Henri Gouges Nuits-Saint-Georges Clos Fontaine Jacquinot 2017


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“The 2017 Nuits Saint-Georges Cuvée Fontaine Jacquinots comes from the lieu-dit of Les Crots. It is usually blended into the Village Cru, but because of the abundant quantity, Gregory Gouges decided to bottle this separately and, for the first time at the domaine, used 50% stems. The bouquet is clean and fresh, crushed stone and undergrowth scents filtering through the brambly black fruit. The fresh, vibrant palate is medium-bodied with sappy black fruit and a tine bead of acidity, and the stems are very nicely assimilated into the fabric of the wine. This is a lovely Nuits Saint-Georges and yes, it will appear in 2018. Six barrels produced. Drinking window: 2021-2040. 90-92 points

This domaine requires no introduction, since my article from October covers just about everything you need to know about the history, the vineyard, the wines and the secret to a long life. So let’s get down to business. Grégory Gouges guided me through their 2017s and summarized the growing season.

“It was a very fast growing season. Flowering was fine, and that compensated for the previous year because the vines had a lot of pent-up energy. There was no disease, no mildew or oïdium, so we used one-third of the organic sprays compared to the previous year. We started the harvest on September 12 for the whites and then we started picking Clos des Porrets, finishing around September 16 or 17. That month saw fine weather and the yields were a little more important compared to a normal year. I try not to wait too long because I don’t like high alcohol, but in 2017, with a bigger yield at around 40hl/ha, it was important to wait a few days longer in order to obtain phenolic ripeness. The alcohol is between 12.5° and 13.0° with no chaptalisation, the pH levels around 3.40. It’s a fresh vintage with good acidity and accessibility. In my opinion, it’s not a good idea to wait a long time before bottling [echoing similar sentiments from Pierre Duroché and Louis-Michel Liger-Belair]. The 2017s do not have the structure of, say, the 2015s. The malolactic finished early and this makes me cautious about the stability of the wine. Since the whites went very quickly, we bottled those before the harvest, and I might also bottle the reds early.”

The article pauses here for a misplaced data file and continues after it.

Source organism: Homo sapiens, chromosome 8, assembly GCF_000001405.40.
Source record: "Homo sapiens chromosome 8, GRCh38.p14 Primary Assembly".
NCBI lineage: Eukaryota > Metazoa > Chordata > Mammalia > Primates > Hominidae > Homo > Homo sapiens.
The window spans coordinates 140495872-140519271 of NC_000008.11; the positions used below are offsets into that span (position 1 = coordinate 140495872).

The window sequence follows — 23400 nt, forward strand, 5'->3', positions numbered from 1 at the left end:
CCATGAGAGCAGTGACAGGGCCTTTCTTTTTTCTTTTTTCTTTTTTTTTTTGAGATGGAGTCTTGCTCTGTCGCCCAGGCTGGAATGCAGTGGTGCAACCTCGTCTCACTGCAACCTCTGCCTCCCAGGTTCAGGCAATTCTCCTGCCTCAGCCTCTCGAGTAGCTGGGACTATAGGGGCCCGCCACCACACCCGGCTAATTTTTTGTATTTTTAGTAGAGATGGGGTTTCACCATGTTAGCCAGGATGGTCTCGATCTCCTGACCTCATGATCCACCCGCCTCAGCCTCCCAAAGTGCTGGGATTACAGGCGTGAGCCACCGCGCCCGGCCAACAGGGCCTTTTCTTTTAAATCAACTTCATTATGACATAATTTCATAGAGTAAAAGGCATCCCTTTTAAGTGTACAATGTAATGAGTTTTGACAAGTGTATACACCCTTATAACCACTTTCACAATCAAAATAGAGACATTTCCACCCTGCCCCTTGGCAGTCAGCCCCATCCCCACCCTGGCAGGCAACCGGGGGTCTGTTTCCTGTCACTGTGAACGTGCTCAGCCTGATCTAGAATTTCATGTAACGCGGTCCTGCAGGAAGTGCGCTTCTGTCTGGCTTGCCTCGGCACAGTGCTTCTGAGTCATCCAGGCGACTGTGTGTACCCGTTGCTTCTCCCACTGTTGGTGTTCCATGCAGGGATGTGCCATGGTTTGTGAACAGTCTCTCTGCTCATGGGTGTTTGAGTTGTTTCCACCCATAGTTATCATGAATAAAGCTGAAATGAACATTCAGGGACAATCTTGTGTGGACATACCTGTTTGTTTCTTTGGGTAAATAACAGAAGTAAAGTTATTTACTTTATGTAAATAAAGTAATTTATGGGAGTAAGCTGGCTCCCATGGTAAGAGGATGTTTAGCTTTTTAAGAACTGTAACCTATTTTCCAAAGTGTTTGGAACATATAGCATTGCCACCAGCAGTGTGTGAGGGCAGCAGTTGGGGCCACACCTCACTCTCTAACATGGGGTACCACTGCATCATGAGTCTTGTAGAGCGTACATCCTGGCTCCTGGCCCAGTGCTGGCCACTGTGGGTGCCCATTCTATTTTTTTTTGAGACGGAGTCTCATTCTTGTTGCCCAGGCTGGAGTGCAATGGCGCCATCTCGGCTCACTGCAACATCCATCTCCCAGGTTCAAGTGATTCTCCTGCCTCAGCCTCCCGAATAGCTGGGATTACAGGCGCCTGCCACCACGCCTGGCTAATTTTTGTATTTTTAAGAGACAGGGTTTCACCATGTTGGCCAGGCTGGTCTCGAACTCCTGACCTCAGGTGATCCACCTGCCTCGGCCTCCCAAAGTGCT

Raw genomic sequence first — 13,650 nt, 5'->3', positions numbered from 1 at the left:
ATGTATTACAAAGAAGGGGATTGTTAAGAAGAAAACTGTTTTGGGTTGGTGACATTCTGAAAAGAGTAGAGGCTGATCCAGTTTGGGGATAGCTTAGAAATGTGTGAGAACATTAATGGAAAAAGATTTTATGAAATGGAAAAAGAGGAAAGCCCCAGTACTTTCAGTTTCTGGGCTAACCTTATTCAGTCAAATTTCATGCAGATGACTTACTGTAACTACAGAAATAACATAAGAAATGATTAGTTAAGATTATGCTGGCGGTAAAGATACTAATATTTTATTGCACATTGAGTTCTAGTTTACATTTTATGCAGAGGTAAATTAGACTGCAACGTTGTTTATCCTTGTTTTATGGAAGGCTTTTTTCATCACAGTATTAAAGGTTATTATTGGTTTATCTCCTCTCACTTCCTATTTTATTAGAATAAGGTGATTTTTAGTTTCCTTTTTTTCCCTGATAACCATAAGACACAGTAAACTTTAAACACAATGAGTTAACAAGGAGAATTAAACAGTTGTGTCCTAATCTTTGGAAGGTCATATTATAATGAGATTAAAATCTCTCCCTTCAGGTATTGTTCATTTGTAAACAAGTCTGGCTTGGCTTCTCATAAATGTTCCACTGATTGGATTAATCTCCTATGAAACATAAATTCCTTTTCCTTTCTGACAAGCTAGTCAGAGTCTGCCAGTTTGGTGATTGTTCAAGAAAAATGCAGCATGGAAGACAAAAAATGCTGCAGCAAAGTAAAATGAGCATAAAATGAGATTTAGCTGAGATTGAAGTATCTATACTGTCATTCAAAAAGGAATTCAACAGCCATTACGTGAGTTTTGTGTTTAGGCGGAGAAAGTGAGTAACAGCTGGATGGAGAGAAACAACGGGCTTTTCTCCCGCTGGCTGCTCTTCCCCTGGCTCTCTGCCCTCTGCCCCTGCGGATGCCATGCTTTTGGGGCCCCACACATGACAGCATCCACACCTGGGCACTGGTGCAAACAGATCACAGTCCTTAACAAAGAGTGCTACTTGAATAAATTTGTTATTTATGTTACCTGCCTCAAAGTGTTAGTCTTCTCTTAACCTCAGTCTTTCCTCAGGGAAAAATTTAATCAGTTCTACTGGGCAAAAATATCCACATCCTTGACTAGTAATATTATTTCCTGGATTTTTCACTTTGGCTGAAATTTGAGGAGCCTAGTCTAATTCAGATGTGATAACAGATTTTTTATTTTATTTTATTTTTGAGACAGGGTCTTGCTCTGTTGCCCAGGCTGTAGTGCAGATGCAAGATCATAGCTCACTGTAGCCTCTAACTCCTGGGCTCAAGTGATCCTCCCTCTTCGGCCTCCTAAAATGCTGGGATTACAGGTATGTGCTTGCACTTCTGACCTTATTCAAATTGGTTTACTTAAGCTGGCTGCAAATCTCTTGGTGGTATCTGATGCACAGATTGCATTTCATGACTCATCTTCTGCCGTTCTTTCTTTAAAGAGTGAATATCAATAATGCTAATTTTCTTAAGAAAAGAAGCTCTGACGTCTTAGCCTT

It is always interesting to compare Domaine Henri Gouges with Domaine Robert Chevillon, whose winery is located just around the corner. Gouges’s wines tend to be earthier and more brittle in texture, at least in the flush of youth. Chevillon’s wines are often sensual and attractive from the start, whereas Gouges’s wines are more mercurial and demand longer bottle age. After frost devastated much of Gouges’s vines in 2016, at least this year there is not just a full complement of wine but a new addition that comes from their Premier Cru “Les Crots.” Gouges opted to bottle the six barrels separately instead of blending it into the Village Cru, and mighty fine it is, too. Since he dislikes the name of the vineyard, he has christened it “Cuvée Fontaine Jacquinots,” which does sound more attractive.”

Neal Martin, Vinous (01/19)